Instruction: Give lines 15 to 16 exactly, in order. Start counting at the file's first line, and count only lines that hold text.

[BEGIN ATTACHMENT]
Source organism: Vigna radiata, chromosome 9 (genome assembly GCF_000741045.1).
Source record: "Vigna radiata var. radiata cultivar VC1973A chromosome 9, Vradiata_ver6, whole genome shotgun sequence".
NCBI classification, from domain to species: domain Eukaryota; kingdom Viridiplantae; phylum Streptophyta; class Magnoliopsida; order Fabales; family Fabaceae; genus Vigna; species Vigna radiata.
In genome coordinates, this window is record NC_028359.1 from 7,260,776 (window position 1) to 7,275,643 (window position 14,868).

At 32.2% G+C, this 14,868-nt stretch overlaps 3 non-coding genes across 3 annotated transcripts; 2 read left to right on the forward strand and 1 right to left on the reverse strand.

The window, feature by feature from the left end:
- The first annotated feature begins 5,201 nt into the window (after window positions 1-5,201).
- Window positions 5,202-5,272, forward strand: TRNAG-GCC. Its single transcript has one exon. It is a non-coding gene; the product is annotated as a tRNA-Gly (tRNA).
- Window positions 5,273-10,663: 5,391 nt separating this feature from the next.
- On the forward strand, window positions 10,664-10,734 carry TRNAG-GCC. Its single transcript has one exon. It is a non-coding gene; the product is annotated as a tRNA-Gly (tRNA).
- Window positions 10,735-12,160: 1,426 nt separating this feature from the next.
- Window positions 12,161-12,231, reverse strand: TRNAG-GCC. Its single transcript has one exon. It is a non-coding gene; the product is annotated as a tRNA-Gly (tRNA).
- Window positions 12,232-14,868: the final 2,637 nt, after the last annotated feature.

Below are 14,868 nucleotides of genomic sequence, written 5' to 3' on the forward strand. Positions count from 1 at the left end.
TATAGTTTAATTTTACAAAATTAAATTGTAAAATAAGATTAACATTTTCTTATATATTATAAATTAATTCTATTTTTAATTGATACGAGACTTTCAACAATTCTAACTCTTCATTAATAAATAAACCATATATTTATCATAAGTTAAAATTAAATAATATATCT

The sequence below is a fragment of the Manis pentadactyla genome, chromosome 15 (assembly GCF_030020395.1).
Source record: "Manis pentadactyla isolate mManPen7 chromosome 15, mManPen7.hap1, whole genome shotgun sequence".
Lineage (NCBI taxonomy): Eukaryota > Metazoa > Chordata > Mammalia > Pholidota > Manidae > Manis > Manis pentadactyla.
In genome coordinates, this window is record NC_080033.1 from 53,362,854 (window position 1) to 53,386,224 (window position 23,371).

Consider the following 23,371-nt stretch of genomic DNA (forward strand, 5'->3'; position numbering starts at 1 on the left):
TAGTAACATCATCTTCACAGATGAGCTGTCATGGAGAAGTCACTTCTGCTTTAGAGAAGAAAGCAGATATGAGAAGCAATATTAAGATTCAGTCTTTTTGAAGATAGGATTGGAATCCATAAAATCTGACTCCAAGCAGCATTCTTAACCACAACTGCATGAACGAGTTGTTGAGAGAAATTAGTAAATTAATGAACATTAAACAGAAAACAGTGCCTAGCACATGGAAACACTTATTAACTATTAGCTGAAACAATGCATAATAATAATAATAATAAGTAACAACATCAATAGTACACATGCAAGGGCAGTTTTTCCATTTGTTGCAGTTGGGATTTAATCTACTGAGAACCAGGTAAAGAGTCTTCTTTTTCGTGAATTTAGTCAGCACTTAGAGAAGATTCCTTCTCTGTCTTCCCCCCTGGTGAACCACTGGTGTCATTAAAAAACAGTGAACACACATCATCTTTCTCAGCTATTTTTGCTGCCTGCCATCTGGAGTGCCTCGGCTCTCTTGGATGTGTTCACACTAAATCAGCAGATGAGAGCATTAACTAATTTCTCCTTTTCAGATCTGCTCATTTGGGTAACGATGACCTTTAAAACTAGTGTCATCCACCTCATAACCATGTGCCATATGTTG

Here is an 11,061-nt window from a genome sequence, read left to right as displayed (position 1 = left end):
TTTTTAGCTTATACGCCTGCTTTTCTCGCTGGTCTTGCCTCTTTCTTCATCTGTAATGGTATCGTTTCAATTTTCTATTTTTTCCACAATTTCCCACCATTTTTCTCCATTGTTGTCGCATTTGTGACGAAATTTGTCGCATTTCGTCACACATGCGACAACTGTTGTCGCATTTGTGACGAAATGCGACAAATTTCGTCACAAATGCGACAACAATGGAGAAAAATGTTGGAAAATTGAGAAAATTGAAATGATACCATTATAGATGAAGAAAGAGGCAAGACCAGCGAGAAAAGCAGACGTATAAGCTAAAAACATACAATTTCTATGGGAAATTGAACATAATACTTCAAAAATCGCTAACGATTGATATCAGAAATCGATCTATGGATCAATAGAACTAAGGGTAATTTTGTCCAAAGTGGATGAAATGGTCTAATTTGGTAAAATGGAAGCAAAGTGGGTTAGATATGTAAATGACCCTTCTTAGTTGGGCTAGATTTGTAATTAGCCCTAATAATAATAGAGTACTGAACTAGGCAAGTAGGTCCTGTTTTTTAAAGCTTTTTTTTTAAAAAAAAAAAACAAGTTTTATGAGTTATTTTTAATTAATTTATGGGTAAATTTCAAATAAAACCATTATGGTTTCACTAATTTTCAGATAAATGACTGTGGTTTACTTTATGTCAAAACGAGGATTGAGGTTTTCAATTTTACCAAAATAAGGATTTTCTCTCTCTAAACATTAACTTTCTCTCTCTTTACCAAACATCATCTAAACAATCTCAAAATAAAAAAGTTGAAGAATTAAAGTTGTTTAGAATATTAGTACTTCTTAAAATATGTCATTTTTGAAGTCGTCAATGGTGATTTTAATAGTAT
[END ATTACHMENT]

TATAGTTTAATTTTACAAAATTAAATTGTAAAATAAGATTAACATTTTCTTATATATTATAAATTAATTCTATTTTTAATTGATACGAGACTTTCAACAATTCTAACTCTTCATTAATAAATAAACCATATATTTATCATAAGTTAAAATTAAATAATATATCT

The sequence below is a fragment of the Manis pentadactyla genome, chromosome 15 (assembly GCF_030020395.1).